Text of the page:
Local family saddened by Russia's adoption ban
Russia has moved forward on a controversial measure banning adoption of Russian children by U.S. families.
Russian President Vladimir Putin signed the bill Friday, which means U.S. families who were in the process of adopting Russian children have now had those adoptions frozen.
Russia is the third most popular country where Americans adopt children.
U.S. State Department figures show Americans adopted close to 1,000 Russian children last year.
A Rexburg family adopted a little girl from Russia years ago.
They said they're saddened for the families and children caught in the middle of this new legislation, but they're thankful and lucky to have been able to add a new member to their family.
If you were to ask the Barnhills, they'd tell you adding 10-year-old Aly to their family was always meant to be.
"We already had 9 children, but we felt like someone was missing still and we felt like there was something we could do to make a difference in a life," said Kathy Barnhill, adoptive mother. "So, we checked into adoption and everything just fell into place."
David and Kathy Barnhill adopted Aly from Nakhodka, Russia nine years ago when she was just a year old.
The process, they said, only took about a year to complete before Aly was at her new home with her new family in north Rexburg.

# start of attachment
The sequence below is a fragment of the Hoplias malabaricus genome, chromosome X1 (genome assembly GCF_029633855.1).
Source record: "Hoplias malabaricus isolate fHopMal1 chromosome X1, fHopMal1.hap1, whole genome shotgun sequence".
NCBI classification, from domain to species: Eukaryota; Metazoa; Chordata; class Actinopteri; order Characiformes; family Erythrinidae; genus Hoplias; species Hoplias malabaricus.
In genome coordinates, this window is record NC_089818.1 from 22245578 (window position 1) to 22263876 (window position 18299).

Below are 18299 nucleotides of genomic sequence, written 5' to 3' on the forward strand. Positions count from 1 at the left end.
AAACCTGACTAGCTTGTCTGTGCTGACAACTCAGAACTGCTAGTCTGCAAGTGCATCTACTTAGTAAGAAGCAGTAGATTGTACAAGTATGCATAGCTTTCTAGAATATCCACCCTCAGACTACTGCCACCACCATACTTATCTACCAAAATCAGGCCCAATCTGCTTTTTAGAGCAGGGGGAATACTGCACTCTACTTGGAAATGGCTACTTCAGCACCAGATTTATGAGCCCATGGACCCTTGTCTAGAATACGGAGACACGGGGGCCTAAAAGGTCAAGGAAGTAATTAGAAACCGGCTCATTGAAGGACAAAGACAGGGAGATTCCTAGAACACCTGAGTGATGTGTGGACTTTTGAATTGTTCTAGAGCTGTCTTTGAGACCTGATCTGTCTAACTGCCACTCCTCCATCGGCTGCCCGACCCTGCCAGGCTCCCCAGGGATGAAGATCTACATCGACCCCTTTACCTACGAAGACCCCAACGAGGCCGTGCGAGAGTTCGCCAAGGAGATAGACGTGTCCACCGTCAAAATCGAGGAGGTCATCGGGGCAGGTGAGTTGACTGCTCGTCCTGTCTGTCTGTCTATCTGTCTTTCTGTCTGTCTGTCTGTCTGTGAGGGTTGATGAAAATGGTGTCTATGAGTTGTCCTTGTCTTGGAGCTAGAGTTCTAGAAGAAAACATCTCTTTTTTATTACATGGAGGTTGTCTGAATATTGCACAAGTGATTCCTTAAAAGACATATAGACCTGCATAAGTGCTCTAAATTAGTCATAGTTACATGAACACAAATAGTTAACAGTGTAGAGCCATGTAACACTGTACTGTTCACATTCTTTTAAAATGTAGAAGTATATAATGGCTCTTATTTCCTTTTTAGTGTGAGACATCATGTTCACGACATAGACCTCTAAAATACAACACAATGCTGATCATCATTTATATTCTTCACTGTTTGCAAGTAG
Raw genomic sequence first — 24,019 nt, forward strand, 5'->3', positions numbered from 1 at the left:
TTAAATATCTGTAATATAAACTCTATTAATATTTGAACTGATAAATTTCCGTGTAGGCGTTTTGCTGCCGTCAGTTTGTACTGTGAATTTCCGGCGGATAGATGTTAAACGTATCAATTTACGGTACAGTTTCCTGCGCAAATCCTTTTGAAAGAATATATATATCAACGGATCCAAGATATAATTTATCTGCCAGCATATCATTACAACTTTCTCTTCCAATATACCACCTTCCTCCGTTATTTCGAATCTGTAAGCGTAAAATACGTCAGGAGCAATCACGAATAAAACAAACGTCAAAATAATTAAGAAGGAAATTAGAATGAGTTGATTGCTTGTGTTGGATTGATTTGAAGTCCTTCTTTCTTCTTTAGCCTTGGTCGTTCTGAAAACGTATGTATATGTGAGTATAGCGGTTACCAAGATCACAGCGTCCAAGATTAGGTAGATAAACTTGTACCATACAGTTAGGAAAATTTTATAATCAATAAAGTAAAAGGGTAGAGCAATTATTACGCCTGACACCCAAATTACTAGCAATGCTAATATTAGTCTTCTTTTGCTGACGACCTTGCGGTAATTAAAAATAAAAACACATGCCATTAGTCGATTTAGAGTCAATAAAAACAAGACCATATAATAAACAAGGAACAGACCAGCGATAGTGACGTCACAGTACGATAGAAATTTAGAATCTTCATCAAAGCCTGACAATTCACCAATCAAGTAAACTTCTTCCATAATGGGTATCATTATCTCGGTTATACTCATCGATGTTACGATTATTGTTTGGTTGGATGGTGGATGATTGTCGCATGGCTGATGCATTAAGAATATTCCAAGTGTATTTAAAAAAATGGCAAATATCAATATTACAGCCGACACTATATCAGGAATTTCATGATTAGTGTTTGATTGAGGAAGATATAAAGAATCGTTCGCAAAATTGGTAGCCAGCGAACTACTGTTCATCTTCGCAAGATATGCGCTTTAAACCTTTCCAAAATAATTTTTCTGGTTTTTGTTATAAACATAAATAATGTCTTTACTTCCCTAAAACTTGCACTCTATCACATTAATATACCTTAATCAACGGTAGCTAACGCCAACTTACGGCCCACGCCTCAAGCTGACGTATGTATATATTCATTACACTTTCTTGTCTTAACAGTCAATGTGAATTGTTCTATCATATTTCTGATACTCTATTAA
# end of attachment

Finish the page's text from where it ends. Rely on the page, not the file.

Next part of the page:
"This place is nice, it's big, it's warm. I've got a huge bed," said Aly. "I'm one of the most spoiled people... I guess I'm the most spoiled in my family."
Even though Aly grew up in the U.S., she said she's proud of her heritage and would like to go back and visit someday.
Kathy said as an adoptive mother, she feels for all of the families and children struggling for closure with Russia's new adoption ban.
"I think about how hard must be for those families that have already been over there," said Kathy. "These are their children that they're waiting to go get and you know, it just kind of makes it seem like it would be hopeless if that were the case."
Americans have adopted more than 60,000 Russian children since the fall of the Soviet Union.
10-year old Aly said she hopes her story inspires others to think about adoption.
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